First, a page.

This blog reports events and interesting tidbits from Rensselaer, Indiana and the surrounding area.

Wednesday, February 22, 2017

Updates and meetings (pt 1)

Demolition continues on the old Donnelly building at the corner or College and Kannal. The property changed ownership on Feb 17. If you would like to know more about O'Reilly, the business that will build here, see this entry on Wikipedia.

 Below is a picture taken on Tuesday of the future convenience store for the Marathon gas station by the railroad tracks. Soon the exterior will be finished and there will be no apparent changes as construction continues inside.
 I mentioned a while back that the old Fashion Bug space in the Walmart Mall (what is the name of that mall?) was being subdivided. The smaller part, the northern end, is being chopped into offices.
 I am not sure what the plans are for the other part. I was not expecting any changes, but for over a week people have been working there.
Driving past Remington on Sunday, I noticed that a sign announcing coming construction of Sayler apartments. From the quick glance I got of the sign, it appeared to be similar to the one for the Elza Street apartments.

The Rensselaer Community Garden group had its organizational meeting on Monday night. The operation will be much the same as it was last year. The plots being rented are 20 feet by 20 feet and cost a mere $10. The location is next to the Extension/Surveyor's office on North McKinley (across the highway from the County jail). If you are interested in renting a plot, visit or phone the Extension office.

Last year four plots were cultivated for the food pantry. Over 1000 pounds of produce were given to the food pantry and there was more than they could use. Some of the surplus was given to the jail and some to the police department and in both places it was appreciated. (How did they know that over 1000 pounds were donated? They weighed the harvest before they donating it.) If anyone is interested in helping tend these charity plots as a service project, contact the extension office.

Gardening means spring is coming. I killed three mosquitos yesterday. Flocks of sandhill cranes have been flying overhead and some of the summer birds--robins and killdeers--are coming back. Days are noticeably getting long and the sun is higher in the sky. Some maples are ready to bloom.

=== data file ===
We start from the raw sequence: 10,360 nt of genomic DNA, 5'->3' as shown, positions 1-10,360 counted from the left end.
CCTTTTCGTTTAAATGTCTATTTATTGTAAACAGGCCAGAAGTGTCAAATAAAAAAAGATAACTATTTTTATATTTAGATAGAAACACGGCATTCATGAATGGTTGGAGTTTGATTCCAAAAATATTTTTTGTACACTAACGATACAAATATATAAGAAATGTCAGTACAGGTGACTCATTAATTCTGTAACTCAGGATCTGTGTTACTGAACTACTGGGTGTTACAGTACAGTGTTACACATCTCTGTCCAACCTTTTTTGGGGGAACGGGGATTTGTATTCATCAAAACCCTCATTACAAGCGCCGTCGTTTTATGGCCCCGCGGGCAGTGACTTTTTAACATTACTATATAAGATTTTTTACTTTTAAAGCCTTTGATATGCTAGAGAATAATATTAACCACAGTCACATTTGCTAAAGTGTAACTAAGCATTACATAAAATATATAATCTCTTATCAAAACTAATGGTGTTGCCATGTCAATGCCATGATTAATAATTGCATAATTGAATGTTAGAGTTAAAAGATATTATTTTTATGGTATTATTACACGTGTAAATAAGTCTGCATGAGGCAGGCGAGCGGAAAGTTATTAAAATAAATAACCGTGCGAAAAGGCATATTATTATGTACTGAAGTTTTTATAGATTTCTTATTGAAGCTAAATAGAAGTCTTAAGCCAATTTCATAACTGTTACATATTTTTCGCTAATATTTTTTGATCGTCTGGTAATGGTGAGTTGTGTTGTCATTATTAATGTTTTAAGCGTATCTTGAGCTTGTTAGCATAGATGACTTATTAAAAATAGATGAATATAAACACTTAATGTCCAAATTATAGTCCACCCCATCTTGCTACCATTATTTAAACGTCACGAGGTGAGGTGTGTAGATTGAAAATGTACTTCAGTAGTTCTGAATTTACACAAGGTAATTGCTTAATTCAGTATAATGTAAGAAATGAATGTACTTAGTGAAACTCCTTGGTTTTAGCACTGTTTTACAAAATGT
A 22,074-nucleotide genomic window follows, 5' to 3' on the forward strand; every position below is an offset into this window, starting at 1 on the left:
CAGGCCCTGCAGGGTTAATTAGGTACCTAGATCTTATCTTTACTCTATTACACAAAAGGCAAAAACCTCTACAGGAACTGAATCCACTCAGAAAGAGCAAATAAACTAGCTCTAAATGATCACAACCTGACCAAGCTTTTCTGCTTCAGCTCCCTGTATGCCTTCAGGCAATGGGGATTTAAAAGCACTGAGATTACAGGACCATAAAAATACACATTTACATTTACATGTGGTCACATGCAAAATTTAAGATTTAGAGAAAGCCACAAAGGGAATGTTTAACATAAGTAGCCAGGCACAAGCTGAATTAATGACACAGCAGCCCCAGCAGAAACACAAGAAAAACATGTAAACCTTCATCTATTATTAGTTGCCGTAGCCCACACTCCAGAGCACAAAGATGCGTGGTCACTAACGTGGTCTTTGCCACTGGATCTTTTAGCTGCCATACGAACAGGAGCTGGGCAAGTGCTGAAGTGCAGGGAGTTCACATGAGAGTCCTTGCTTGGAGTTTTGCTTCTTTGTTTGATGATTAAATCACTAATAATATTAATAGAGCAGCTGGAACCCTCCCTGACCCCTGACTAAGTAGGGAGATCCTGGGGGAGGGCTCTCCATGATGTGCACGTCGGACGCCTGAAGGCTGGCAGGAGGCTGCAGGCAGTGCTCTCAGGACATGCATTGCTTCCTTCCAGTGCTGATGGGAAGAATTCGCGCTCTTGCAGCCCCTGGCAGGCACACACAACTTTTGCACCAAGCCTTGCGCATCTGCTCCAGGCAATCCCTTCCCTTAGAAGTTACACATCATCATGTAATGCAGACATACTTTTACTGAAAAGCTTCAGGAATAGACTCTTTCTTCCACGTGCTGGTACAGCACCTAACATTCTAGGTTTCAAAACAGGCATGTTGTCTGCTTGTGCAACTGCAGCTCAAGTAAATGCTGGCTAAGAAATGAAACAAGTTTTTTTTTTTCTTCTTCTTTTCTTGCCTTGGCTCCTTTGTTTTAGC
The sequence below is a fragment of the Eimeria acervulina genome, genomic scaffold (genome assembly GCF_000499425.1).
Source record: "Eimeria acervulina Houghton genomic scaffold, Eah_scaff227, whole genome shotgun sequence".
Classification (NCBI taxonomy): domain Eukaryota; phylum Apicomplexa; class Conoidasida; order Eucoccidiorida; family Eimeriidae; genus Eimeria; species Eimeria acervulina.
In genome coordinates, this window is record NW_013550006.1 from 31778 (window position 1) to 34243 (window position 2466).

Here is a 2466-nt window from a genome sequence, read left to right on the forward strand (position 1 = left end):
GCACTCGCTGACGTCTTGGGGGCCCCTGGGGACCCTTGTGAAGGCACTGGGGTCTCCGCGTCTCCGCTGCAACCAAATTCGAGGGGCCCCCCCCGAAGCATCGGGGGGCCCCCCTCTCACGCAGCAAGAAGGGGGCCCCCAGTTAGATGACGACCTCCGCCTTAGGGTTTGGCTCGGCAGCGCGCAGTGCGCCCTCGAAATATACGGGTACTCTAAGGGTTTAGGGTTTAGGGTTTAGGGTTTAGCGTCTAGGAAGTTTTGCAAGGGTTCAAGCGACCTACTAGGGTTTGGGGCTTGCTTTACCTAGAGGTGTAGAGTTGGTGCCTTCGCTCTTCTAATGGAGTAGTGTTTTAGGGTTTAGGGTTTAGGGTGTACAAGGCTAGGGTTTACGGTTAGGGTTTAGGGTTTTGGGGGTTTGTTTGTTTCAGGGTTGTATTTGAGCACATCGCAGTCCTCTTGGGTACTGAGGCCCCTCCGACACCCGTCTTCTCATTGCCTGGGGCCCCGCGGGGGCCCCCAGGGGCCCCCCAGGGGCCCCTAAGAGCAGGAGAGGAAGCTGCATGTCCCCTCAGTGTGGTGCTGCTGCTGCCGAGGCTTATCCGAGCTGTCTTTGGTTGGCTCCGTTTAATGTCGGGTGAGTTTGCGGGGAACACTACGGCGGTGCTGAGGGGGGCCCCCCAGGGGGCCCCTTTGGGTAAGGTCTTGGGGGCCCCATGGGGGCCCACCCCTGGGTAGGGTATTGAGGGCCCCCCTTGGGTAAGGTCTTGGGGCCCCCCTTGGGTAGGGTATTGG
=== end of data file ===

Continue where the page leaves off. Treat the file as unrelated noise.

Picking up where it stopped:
In news about Saint Joseph's College, the Alumni Board joined the Student Association and the Faculty Assembly in passing a resolution of no confidence in top administrators and Board members. The resolution refers to one person as a former Vice President--I have not seen a notice of his resignation, but then there is not a lot of information coming from the top at SJC.

The college basketball season is coming to an end. On Thursday the Scharf Fieldhouse will host the last ever SJC basketball games. See the sidebar for information.

Every day there are colleges visiting SJC recruiting transfer students. On March 1 another Transfer Fair is scheduled with about 100 schools registered for the event. (It might be a good event for any area high school seniors or juniors who are doing college searches--if they can get out of school.)

A letter from the College to the Indiana Department of Workforce Development caused a bit of comment recently. It was giving notice of 37 job terminations that will take place on April 17. About half are for athletics with several in admissions, the library, and the development office. What caused comment was this sentence: "While we hope that this action is temporary in nature, unless the report provides a viable option, this action is expected to be permanent in nature." The idea that the College could restart after suspending operations was and is wishful thinking and probably included to keep some options open. The College has no way of paying the debt it has incurred. It stated that it had borrowed against any asset it could use as collateral and spent any part of the endowment it could. Unless some rich alumni make enormous donations, it seems to me that the campus and the adjoining farm lands are destined to soon be owned by Farm Credit.

(Previous reflections on the closing are here and here.)

No comments: